Lucid Culture

JAZZ, CLASSICAL MUSIC AND THE ARTS IN NEW YORK CITY

Damian Quinones’ Happy Accidents – Purist Rock Fun

For over a decade Damian Quinones has been simmering just under the radar writing tuneful, fun, smart psychedelic rock songs in somewhat of the same vein as the Zombies. His new ep Happy Accidents explores his edgier, harder-rocking side, sort of like a lo-fi version of Love Camp 7. This album took shape as Quinones began demoing songs in his home studio and then must have realized that what he had – with some welcome contributions from a brass section – was perfectly fine for public consumption. Here he plays guitars, bass, percussion and keys, along with Greg Richardson on bass, Brian Baker and Geoffrey Hull on trumpets, Eric Fraser on bansuri flute and Patrick McIntyre and Seth Johnson on drums.

The opening cut, Arecibo, is a catchy backbeat pop song with bracing doubletracked lead guitar. Tesla’s Love Machine is deliciously arranged mid-70s-style rock with psychedelic touches. Quinones is tremendously good at arrangements and fun, imaginative riffs: blippy white noise oscillating into and out of the mix and sunbaked sustained lead guitar lines that get switched out for bright slide guitar on the last verse.

Annabelle, a casually shuffling, thoughtfully psychedelic folk-pop tune with balmy, period-perfect 1960s horn fills, picks up with a sway at the end. Life in the Dog House paints a picture of a guy who doesn’t sweat the small stuff, in fact much of anything. “My last payday they say we’re moving the plant to the south of Japan,” he announces; later on he’s “dodging swings from a rolling pin” swung by his wife, but he doesn’t give up. Daddy Legs, a full band track, slinks along on a hypnotic latin groove with tasty horns and electric piano, Gregorio Hernandez’ trombone prowling around suspensefully. Five songs, five bucks at Quinones’ site, worth every penny for fans of catchy, purist rock songwriting. Watch this space for upcoming NYC shows.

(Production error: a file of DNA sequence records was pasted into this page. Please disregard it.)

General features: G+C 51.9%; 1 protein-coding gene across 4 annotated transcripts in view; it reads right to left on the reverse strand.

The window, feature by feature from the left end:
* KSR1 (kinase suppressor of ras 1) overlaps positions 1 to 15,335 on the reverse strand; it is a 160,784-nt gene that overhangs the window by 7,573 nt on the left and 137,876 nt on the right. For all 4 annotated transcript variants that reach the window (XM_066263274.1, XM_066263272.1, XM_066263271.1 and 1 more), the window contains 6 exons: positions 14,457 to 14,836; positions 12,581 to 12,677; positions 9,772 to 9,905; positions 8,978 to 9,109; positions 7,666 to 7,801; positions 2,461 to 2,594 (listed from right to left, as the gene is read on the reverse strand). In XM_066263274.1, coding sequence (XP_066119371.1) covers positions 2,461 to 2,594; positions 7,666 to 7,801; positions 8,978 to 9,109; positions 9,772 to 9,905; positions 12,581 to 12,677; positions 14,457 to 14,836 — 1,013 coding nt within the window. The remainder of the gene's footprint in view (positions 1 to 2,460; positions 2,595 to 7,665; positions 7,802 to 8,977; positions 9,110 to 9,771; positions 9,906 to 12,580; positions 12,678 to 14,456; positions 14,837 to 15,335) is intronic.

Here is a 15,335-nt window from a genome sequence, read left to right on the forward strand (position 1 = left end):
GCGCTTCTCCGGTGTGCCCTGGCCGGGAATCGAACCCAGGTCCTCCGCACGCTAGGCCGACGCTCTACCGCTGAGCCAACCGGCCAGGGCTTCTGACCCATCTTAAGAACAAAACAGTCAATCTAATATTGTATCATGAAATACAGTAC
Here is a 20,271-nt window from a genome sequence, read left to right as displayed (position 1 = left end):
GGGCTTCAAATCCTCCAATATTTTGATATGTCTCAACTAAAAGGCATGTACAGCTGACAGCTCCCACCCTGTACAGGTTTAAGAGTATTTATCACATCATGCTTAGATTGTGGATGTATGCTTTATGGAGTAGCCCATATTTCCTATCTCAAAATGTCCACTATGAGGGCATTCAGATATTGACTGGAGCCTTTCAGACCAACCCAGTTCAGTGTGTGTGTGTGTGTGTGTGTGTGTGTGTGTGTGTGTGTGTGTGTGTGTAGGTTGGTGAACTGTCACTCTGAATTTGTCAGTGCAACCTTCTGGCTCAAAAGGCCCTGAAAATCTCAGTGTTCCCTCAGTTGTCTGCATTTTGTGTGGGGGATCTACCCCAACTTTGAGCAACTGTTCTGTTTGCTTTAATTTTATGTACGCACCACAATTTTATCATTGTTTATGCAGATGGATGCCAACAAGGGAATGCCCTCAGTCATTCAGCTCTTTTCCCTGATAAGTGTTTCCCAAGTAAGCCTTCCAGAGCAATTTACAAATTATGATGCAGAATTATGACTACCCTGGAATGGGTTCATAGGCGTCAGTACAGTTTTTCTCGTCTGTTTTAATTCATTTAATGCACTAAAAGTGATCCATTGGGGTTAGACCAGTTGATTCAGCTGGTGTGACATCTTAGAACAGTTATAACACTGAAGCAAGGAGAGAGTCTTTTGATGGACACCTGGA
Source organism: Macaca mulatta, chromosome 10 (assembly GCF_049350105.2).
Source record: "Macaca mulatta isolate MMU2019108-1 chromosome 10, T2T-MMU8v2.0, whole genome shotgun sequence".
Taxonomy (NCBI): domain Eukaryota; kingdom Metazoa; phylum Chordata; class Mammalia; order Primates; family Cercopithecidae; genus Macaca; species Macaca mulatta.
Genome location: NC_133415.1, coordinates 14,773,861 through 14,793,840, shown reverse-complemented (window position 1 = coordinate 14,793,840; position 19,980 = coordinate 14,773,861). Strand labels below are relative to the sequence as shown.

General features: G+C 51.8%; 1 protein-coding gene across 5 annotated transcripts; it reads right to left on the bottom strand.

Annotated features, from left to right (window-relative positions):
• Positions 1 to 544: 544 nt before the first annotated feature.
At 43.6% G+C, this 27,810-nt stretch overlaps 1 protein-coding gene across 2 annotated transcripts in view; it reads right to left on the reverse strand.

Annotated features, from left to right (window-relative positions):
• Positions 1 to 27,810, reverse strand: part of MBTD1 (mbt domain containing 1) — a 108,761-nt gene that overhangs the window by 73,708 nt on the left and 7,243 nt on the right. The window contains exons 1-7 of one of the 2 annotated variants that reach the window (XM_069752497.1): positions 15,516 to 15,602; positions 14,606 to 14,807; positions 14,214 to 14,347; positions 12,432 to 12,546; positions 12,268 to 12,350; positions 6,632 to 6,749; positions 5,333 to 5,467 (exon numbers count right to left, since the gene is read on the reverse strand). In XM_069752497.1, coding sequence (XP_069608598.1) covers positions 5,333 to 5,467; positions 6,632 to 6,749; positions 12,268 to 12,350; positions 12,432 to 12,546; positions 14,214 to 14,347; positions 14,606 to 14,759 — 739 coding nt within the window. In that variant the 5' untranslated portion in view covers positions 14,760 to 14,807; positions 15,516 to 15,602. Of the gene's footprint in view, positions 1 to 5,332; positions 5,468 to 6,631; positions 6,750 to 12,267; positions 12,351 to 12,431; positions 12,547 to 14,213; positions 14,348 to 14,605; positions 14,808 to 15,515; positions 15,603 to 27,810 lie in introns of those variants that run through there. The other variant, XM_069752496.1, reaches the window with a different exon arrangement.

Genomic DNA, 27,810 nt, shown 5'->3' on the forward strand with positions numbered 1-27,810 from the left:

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March 14, 2011 Posted by | Music, music, concert, review, Reviews, rock music | , , , , , , , , , , , , , , , , , , , , , | Leave a comment

CD Review: The Cat Empire – Cinema

Back in the day they used to call this “good top 40.” Australian sensations the Cat Empire have a very 80s sound, but with values that go back another 20 years. With their anthemic songwriting, catchy chord changes, and high energy, unaffected vocals, they’re huge down under, now in the process of extending their fan base outside the Tropic of Capricorn. Interestingly, their lead instrument is Ollie McGill’s electric piano, incisive and bluesy like Rod Argent during his time with the Zombies. Frontman/percussionist Felix Riebl projects with a hoarse insistence that vividly evokes Peter Gabriel on his first solo albums. Drummer Will Hull-Brown gives the songs a big-room drama while the band’s turntablist Jamshid Khadiwala adds the occasional sample or scratch for a bit of a hip-hop/trip-hop tinge.

The album’s catchy opening track Waiting swings along with Zombies-esque electric piano. Trumpeter Harry Angus brings the hip-hop-inflected Falling up at the end with a big crescendo. The indomitable Feelings Gone sounds like Men at Work if that band had come out in the late 90s: “I think that I’m gonna wake up on your lawn,” announces Riebl, unperturbed. The best song on the album is the slinky, uneasy Only Light, building from a rousing gospel organ intro to a big roaring chorus. The next cut, All Hell pounds along, dark and Beatlesque, with an expansive and absolutely delicious organ solo.